Over the last few days, two different episodes have come to light, with reports appearing in the press, of a library demolition culture in Pakistan. The two public libraries concerned are the Rawalpindi Cantonment Library and the Parachinar public library. A historian Lucien Polastron in a book named Books On Fire wrote that “the loss of a library bears historical and social ramifications of a scale that cries for thoughtful and heartfelt objectivity.” Similarly, in that book, it has been explained that the destruction of the world’s largest libraries, such as the burning of the great library of Alexandria, Libraries of Chines Qing Dynasty, in Nazi-Occupied Europe and the 2003 Invasion of Iraq, are the worst catastrophes in the library history.

Libraries are always destroyed by natural calamity, earthquakes, floods and fires, but burning a library through terrorist acts is equal to burning those authors whose books existed in those libraries.

The Rawalpindi Cantonment Library, a 124-year-old library has been converted into a computer section without trust’s approval. It was one of the finest libraries for local inhabitants. The Library was renovated by General Ziaul Haq who provided funds amounting to Rs 1.8 million and formed a management committee to run the library’s affairs. Later on, the then president of Pakistan, Farooq Leghari, took the responsibility by approving a handsome grant for the renovation of this library in 1998. What a shameless action is converting a library into a computer section without the approval of the trust.  Libraries are public spheres. They ought to be established for the masses living in the vicinity.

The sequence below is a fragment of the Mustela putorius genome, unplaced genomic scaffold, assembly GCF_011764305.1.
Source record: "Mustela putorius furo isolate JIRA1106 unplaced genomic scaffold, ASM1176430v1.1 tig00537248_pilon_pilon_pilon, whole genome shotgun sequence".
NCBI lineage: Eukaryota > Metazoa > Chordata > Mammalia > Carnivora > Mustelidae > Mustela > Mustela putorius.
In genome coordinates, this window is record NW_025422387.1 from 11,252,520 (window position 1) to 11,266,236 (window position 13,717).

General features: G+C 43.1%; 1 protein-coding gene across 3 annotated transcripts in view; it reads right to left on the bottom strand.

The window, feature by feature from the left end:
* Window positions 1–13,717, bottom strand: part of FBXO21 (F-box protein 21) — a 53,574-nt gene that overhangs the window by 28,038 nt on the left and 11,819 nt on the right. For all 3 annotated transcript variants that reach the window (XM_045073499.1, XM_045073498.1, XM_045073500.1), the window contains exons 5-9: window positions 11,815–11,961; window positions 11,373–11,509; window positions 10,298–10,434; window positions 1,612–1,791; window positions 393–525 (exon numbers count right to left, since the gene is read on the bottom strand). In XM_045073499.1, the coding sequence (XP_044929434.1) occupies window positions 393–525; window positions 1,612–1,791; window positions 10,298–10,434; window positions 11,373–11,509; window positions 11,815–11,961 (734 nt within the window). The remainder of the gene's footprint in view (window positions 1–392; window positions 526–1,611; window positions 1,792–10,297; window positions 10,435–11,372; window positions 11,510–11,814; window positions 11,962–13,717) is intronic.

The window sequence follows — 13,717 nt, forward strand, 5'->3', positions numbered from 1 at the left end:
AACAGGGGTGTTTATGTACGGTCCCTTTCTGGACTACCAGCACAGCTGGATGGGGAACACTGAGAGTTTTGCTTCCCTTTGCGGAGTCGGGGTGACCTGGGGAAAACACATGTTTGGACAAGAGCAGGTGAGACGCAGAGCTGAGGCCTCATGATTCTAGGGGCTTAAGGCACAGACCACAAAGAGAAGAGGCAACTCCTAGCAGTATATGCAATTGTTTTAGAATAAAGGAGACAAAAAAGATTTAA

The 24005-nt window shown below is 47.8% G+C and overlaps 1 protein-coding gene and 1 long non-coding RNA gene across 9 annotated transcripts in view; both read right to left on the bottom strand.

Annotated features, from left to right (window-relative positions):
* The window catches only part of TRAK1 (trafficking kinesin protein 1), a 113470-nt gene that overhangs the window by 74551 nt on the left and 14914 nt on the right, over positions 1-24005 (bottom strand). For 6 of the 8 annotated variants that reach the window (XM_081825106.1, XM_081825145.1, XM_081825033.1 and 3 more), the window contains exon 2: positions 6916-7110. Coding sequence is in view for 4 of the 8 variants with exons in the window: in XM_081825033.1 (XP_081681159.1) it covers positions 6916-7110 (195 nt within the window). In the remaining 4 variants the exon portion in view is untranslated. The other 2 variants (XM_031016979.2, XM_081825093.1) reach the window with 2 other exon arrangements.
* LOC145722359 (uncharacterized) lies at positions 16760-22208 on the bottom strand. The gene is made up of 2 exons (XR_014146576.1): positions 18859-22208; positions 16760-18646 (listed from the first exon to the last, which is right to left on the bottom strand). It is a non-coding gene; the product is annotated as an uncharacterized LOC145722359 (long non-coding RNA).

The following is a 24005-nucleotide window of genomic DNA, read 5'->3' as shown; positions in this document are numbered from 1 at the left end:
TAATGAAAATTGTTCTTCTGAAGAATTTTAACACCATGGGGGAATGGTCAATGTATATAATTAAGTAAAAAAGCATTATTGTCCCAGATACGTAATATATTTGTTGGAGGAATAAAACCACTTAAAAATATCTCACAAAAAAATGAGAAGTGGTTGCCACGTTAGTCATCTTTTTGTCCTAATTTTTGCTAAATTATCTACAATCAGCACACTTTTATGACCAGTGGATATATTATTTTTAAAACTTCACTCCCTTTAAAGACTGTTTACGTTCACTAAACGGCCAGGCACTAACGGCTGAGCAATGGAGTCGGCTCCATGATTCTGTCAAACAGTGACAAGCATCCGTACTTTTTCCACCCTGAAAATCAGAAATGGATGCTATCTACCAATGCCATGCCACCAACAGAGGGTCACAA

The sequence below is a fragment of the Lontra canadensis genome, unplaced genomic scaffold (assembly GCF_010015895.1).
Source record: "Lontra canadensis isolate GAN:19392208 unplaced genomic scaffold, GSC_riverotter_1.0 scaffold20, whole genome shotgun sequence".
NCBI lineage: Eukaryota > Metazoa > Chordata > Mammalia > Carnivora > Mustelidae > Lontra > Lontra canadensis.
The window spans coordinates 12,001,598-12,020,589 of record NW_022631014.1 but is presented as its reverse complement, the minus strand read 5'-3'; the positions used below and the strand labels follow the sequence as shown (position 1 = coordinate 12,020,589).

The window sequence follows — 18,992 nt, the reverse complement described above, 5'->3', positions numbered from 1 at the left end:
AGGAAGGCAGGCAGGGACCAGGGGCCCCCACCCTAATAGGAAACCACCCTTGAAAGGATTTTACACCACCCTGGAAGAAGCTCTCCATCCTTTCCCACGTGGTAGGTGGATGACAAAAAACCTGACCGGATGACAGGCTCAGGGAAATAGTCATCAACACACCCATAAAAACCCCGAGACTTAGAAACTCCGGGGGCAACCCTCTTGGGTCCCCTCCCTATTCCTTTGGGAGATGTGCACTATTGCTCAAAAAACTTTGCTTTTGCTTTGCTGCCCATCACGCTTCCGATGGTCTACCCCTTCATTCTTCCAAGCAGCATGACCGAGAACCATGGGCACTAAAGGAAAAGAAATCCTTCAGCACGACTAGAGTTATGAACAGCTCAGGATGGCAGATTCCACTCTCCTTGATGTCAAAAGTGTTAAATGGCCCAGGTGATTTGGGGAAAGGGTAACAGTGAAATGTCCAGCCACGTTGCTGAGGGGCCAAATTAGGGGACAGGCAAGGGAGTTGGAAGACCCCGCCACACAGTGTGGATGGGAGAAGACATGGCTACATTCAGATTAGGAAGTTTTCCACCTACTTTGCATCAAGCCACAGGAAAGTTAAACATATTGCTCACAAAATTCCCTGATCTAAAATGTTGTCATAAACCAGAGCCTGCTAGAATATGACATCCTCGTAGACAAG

Another story is the demolishing of the public library in Parachinar, a tribal zone of Khyber Pakhtunkhwa, the sole public library for the area’s inhabitants. It was shocking news to know that the library has been converted into the office and residence of administrative officer. The library in question was established by the then former governor of KP, the late Lt Gen Fazal-e-Haq, in 1982. Instead of launching new libraries in the region, the demolition of present buildings is taking place. That should be strictly prohibited by the government of Pakistan generally and particularly the provincial governments of Punjab and KPK.

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It is the responsibility of government authority, stakeholders, library associations, the national library, the culture and heritage ministry, the education ministry, and others to make legislation and enforce policies to promote a library culture and avoid library destruction. They should also take necessary actions against those elements which convert library buildings into offices and computer halls. Vandalism of the library buildings should also be discouraged. It is argued that when people demolish libraries it is similar to burning the books.  Heinrich Heine a German poet, writer and literary critic has rightly said that “Where they burn books, at the end they also burn people”.

Abid Hussain
The writer is a library officer at the Institute of Strategic Studies Islamabad. He can be reached at [email protected]